Is the future of the office space in crisis?

Prospects for office real estate remain a 'great unknown,' research director suggests

Is the future of the office space in crisis?

Future prospects for Canada’s office market have been the subject of intense scrutiny in recent years – and its long-term health remains a “great unknown,” according to an author of a new report on the national economic outlook in 2023.

The onset of the COVID-19 pandemic saw a remote-working revolution gather pace across the country, with offices shuttered as unprecedented public health measures came into effect.

While those restrictions have long eased, there’s been little sign of a return to the same working arrangements that prevailed before the pandemic, resulting in plenty of uncertainty for leaseholders, investors and office portfolio owners, according to Keith Reading (pictured top), senior director of research at the Morguard real estate firm.

“Some tenants are saying, ‘Look, let’s go to full remote. We don’t need office space,’” Reading told Canadian Mortgage Professional. “Office space next to labour is one of the most expensive items on your balance sheet, so companies that can go full remote are doing that.

“Companies that can go hybrid are doing that. So you’ve got some downsizing that will occur over the next couple of years in the office market. At the same time, we’ve had the threat of recession hanging over us for the last little while and we’ve got high interest rates, and so if you’re a tenant looking to expand, you’re a little bit concerned about the economic outlook and any more money that you borrowed.”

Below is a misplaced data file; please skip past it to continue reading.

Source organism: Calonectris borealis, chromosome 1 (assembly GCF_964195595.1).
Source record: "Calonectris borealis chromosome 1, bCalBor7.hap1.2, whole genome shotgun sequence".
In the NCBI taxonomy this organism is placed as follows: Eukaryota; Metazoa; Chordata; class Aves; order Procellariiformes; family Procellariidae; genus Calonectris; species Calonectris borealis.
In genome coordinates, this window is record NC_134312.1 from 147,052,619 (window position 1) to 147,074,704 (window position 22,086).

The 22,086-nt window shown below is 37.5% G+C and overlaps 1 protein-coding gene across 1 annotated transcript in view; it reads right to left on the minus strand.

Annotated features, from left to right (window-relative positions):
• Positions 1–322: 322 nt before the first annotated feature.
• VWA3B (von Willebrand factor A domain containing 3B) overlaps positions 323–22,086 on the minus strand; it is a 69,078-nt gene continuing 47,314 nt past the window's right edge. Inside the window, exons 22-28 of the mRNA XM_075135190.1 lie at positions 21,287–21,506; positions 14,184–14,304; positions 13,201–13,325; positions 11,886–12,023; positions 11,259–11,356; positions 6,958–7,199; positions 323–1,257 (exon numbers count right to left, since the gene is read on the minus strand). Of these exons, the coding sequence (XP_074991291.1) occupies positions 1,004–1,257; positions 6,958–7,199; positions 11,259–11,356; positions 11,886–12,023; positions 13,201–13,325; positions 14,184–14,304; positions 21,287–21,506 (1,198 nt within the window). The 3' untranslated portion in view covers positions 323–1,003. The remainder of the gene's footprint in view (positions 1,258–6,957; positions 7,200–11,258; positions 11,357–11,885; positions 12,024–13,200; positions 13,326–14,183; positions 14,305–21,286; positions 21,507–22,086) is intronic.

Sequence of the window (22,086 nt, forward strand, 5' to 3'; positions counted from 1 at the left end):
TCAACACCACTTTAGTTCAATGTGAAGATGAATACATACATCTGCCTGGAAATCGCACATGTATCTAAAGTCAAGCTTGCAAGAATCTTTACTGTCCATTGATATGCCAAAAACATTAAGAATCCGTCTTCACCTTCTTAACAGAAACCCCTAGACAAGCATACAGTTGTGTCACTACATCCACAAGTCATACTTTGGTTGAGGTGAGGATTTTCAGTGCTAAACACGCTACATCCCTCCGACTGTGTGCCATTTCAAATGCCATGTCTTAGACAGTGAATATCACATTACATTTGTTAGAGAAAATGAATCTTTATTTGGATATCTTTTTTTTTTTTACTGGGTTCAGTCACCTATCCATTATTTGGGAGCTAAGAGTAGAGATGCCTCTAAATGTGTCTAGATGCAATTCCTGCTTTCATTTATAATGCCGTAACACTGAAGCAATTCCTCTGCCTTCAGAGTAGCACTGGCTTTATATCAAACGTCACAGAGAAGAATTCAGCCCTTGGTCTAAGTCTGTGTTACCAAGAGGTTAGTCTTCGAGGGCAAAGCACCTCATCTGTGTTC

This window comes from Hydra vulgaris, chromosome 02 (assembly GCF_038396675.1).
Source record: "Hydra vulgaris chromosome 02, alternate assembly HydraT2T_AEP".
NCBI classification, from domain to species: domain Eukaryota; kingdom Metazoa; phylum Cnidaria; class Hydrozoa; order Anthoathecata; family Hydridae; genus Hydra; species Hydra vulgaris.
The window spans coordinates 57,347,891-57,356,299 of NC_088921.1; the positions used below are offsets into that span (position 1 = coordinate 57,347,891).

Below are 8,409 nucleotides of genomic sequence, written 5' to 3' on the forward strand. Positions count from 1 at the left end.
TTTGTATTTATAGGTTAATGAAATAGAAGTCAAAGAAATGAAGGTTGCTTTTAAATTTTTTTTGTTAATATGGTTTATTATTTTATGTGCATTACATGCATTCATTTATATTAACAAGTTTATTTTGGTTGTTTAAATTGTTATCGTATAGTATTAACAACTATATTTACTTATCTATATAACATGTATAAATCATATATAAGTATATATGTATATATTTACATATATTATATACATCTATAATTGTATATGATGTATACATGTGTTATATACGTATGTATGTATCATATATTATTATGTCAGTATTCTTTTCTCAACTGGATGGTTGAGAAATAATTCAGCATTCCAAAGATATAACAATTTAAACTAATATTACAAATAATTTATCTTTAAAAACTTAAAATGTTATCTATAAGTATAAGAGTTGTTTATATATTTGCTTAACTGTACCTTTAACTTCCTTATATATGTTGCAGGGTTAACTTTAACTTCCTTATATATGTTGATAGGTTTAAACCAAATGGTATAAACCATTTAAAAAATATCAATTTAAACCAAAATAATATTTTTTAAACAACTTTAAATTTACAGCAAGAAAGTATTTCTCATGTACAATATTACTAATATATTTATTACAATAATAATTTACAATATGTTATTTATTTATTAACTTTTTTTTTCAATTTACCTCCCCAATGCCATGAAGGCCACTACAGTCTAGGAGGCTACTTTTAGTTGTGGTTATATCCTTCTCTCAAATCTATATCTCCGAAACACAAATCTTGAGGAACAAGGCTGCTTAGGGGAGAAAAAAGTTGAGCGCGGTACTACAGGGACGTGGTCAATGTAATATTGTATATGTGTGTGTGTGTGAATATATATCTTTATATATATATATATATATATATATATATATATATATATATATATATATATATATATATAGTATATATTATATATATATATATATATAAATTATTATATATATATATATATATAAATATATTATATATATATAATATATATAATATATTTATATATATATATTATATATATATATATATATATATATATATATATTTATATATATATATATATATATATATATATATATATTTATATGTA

What’s behind the current unrest in Canada’s office market?

The current market turbulence is partly a hangover from the pandemic and partly a result of Canada’s economic slowdown, Reading said, with interest rates having put the brakes on the economy and contributing to a spike in inflation.

Those factors are simply increasing uncertainty within the business community, he added. “And if there’s one thing that the business community wants, it’s stability. If the economy’s stable, they can concentrate on their own business.

“I think right now, there’s just too much uncertainty on two levels: there’s cyclical uncertainty with the economy, but there’s also a sort of structural change that’s going on in the office market.”

Companies are increasingly holding off on making long-term leasing decisions because of the sizeable costs involved, Reading said, with the result that many are choosing to extend for a shorter term with a view to reassessing down the line when they hope economic stability and lower interest rates will have returned.

“With interest rates being where they are, there’s a lot of hesitancy out there in the office market – not to mention companies are uncertain where their business is going longer term in this environment,” he added.

That’s likely to mean “a bit of a struggle” will continue for the office sector in the next couple of years, with medium-term stability only set to unfold by around 2025-26, according to Reading.

“That’s when you’ll see companies start to say, ‘OK, I’m more comfortable with the economic environment. Perhaps I’ll look at expansion or look at opening new lines of business.’ I just think right now, there’s too much uncertainty for a lot of office tenants.”

Coaxing employees back to the office set to present a huge challenge

A survey at the end of last year revealed that nine in 10 employers would be imposing return-to-office measures by the beginning of 2023.

Still, the conundrum of how to get employees back into the office is the main long-term challenge facing the sector, Reading said.

“I think the general theme is around how you make space an attraction to your employees so that they’ll want to come into the office more,” he said, “and that relates to a larger trend, which has been an issue for a number of years: retaining skilled employees and attracting skilled employees. How do you go about doing that?

“I think the consensus seems to be out there that your office space can really help you – and conversely, it can really hurt your efforts to attract and retain employees. So I think that’s a big one going forward as well.”

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